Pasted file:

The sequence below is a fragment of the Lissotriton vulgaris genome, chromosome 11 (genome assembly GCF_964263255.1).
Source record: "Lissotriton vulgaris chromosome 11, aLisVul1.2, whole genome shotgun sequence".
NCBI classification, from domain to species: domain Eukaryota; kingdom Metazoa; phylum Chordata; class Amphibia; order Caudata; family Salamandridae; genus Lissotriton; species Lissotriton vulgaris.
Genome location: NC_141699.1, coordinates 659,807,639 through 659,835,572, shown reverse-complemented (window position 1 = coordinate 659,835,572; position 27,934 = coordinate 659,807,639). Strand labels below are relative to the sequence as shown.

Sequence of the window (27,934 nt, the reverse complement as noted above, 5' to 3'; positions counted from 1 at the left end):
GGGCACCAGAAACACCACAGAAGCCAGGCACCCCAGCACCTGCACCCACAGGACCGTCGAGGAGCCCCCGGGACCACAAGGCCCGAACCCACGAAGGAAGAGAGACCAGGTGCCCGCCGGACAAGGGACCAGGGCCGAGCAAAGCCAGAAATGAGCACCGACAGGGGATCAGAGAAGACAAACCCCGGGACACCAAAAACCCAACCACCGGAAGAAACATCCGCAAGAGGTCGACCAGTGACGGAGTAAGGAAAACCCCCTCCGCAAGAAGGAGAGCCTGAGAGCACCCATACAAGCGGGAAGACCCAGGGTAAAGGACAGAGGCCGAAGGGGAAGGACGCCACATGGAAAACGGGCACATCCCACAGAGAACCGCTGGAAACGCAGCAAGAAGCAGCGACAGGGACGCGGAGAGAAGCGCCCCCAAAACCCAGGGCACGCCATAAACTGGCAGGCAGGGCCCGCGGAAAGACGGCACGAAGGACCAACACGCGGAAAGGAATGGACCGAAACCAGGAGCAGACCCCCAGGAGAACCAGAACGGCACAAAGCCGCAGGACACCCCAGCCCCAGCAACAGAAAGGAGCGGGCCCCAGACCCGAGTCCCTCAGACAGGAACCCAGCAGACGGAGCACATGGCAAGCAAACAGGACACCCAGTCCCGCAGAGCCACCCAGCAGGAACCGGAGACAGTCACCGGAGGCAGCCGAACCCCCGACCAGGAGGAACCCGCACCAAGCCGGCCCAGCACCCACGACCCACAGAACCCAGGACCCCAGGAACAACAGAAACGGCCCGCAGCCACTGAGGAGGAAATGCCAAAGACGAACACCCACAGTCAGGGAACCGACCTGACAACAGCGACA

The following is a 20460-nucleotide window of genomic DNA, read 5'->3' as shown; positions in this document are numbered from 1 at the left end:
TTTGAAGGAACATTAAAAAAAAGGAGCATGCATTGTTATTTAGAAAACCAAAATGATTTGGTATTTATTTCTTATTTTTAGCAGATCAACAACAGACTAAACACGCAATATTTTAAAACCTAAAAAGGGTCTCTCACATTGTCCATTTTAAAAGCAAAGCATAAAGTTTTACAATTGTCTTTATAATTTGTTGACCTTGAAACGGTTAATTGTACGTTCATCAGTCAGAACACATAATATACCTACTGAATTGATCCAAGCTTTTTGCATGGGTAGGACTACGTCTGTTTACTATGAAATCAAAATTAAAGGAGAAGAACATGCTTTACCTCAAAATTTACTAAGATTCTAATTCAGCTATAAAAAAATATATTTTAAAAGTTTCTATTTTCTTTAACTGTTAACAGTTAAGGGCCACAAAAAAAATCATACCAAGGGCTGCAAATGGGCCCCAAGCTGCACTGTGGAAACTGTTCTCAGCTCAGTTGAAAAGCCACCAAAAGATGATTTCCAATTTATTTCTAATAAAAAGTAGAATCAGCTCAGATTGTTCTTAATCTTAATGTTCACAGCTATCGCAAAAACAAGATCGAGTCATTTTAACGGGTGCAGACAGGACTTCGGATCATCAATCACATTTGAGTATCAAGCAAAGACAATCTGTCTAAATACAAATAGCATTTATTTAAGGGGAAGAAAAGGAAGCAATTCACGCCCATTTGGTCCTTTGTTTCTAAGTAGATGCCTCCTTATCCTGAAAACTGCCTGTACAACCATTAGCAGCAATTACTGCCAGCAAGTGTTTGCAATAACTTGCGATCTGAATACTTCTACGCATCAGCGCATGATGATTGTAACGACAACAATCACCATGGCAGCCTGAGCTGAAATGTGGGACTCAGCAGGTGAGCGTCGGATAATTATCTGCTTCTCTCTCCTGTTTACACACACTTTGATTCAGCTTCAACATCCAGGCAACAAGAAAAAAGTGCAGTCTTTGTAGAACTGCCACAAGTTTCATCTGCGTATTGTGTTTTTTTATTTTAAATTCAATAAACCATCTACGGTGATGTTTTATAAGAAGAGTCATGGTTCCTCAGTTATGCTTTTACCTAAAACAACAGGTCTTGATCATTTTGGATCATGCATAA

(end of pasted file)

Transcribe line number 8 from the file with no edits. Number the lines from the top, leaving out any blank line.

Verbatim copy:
TTTGAAGGAACATTAAAAAAAAGGAGCATGCATTGTTATTTAGAAAACCAAAATGATTTGGTATTTATTTCTTATTTTTAGCAGATCAACAACAGACTAAACACGCAATATTTTAAAACCTAAAAAGGGTCTCTCACATTGTCCATTTTAAAAGCAAAGCATAAAGTTTTACAATTGTCTTTATAATTTGTTGACCTTGAAACGGTTAATTGTACGTTCATCAGTCAGAACACATAATATACCTACTGAATTGATCCAAGCTTTTTGCATGGGTAGGACTACGTCTGTTTACTATGAAATCAAAATTAAAGGAGAAGAACATGCTTTACCTCAAAATTTACTAAGATTCTAATTCAGCTATAAAAAAATATATTTTAAAAGTTTCTATTTTCTTTAACTGTTAACAGTTAAGGGCCACAAAAAAAATCATACCAAGGGCTGCAAATGGGCCCCAAGCTGCACTGTGGAAACTGTTCTCAGCTCAGTTGAAAAGCCACCAAAAGATGATTTCCAATTTATTTCTAATAAAAAGTAGAATCAGCTCAGATTGTTCTTAATCTTAATGTTCACAGCTATCGCAAAAACAAGATCGAGTCATTTTAACGGGTGCAGACAGGACTTCGGATCATCAATCACATTTGAGTATCAAGCAAAGACAATCTGTCTAAATACAAATAGCATTTATTTAAGGGGAAGAAAAGGAAGCAATTCACGCCCATTTGGTCCTTTGTTTCTAAGTAGATGCCTCCTTATCCTGAAAACTGCCTGTACAACCATTAGCAGCAATTACTGCCAGCAAGTGTTTGCAATAACTTGCGATCTGAATACTTCTACGCATCAGCGCATGATGATTGTAACGACAACAATCACCATGGCAGCCTGAGCTGAAATGTGGGACTCAGCAGGTGAGCGTCGGATAATTATCTGCTTCTCTCTCCTGTTTACACACACTTTGATTCAGCTTCAACATCCAGGCAACAAGAAAAAAGTGCAGTCTTTGTAGAACTGCCACAAGTTTCATCTGCGTATTGTGTTTTTTTATTTTAAATTCAATAAACCATCTACGGTGATGTTTTATAAGAAGAGTCATGGTTCCTCAGTTATGCTTTTACCTAAAACAACAGGTCTTGATCATTTTGGATCATGCATAA